In the TV Movie series Columbo the same basic plot is used pretty well every story. A criminal sets up and commits what he believes to be the perfect murder. He makes sure he has an alibi by convincing everyone he is somewhere other than the crime scene; or he makes sure someone else appears to have committed the murder. Enter a shabby detective, Columbo (played beautifully by Peter Falk) who immediately starts unraveling all the red herrings, and keeps turning up on the criminal responsible having demolished another part of the infallible false alibi. The criminal twists and turns and struggles, but finally has to admit guilt. Columbo, after the initial murder is committed (usually without explicit detail) actually gets remarkably gentile. The detective (modeled closely on the Policeman Porfiry in Dostoyevskyís violent novel Crime & Punishment) never carries a gun, and never fights physically with his suspects; they usually end up trying to outsmart him. He is actually quite a creepy figure in that you suspect he has solved the crime the moment he claps eyes on the murder scene, and is simply biding his time to announcing and proving the guilt of the suspect. Here is a depiction of the conquest of good over evil without violence being used again. It proves that such a thing can be done, but of course, Columbo stands out precisely because it is different. Columbo came at the height of 70ís US police dramas, which usually involved hard cops, lots of gunplay and endless car chases. The problem with such stories; from Kojak to Cannon was not that they could get violent; but that they began to get predictably alike, and ultimately laughable. It seemed every policeman had to have an unusual handicap. Macmillan had his wife interfering by turning up on a crime scene; Cannon was too fat to chase villains; Ironside was wheelchair bound; Longstreet was a blind private detective. Much of the formula depended on the obligatory car chase and shootout. Producers soon ran out of new ways to film a cheap car chase. There were only so many ways to film a car bouncing over the speed bumps of San Francisco, but you saw them all week after week. The villainís fate was invariably the same. He would seize a female hostage (invariably in cleavage revealing tee-shirt & hot pants) and end up on the edge of a cliff or atop a skyscraper. You knew things would end with the hostage safe and the villain plummeting to his death. The US Cop show craze perished the same way as the Roman arena. It ran out of ideas too quickly, and tried to put sensationalism before plausible, thoughtful character based drama. The reason the violence stuck out in memory was because it was often the only part of such shows worth remembering. When a good show, that could continually reinvent itself came along, like Columbo, things improved and the violence stayed in context. You remembered Columbo for the detectiveís intelligent analysis rather than for the crime he was trying to solve. The violence was caged and contained properly. It seems right because the rest of the material was of sufficient quality to make it appropriate.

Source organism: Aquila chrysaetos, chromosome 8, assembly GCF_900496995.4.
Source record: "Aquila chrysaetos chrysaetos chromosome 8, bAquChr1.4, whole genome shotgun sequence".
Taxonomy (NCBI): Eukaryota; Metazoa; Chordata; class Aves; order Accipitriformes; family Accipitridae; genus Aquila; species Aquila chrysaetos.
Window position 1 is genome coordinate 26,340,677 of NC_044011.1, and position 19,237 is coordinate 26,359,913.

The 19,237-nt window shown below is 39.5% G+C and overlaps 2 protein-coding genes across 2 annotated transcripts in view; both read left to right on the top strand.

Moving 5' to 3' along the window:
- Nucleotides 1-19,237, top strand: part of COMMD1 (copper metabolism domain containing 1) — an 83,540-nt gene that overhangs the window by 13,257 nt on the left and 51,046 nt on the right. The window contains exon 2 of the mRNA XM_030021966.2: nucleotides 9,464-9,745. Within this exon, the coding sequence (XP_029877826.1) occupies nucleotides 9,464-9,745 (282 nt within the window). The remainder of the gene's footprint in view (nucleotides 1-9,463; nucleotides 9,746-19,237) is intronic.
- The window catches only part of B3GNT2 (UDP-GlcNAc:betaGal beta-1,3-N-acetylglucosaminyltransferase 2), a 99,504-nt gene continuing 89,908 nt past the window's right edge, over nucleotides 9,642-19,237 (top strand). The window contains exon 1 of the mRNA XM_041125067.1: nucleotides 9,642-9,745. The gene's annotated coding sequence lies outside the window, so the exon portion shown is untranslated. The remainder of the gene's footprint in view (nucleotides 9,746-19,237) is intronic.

Mention Rambo and most people think of the sequel to First Blood rather than the first film to feature John Rambo (possibly due to it not mentioning him by name in the first title). First Blood is a worthy violent film, whilst two and three were not. First Blood is a powerful allegory let down only by its ending. John Rambo, shell shocked Vietnam soldier, goes to visit a small US town, but is bullied by a nasty cop and is pushed into retaliation. Rambo, trained to kill and fight in a war, is powerful match for the townís policemen and the national guard who havenít had anything like his combat training; a viscous cat and mouse game ensues; the lone marine forced to play the Vietcong takes on the US Machine and fights it to a standstill; destroying much of the town in the process. The film actually says something about the futility of war, and the need to treat Combat veterans with respect; the battle between the chief cop (Brian Dehenny) and Rambo (Sylvester Stallone) is nihilistic, and takes them to the brink of mutual destruction. (In the novel they both in fact die together; but film-makers spotting a sequel and a franchise, allowed the hero to survive). The book could be seen as an anti-nuclear war message about the dangers of mutually assured destruction; but in the film, the war is winnable. This is a far cry from Columbo. There, we knew who the villain was. We saw the murder from conception to execution; and we know our good guy, Columbo is pure good guy through and through. In Rambo, the authorities are the villains; and Rambo the misunderstood hero just passing through Hell and finding himself made into the villain. It nevertheless remains thoughtful stuff. The destruction depicted (helicopter crashes; petrol stations exploding, etc) is appropriate; The town has played Ahab to Ramboís Moby Dick and paid the price.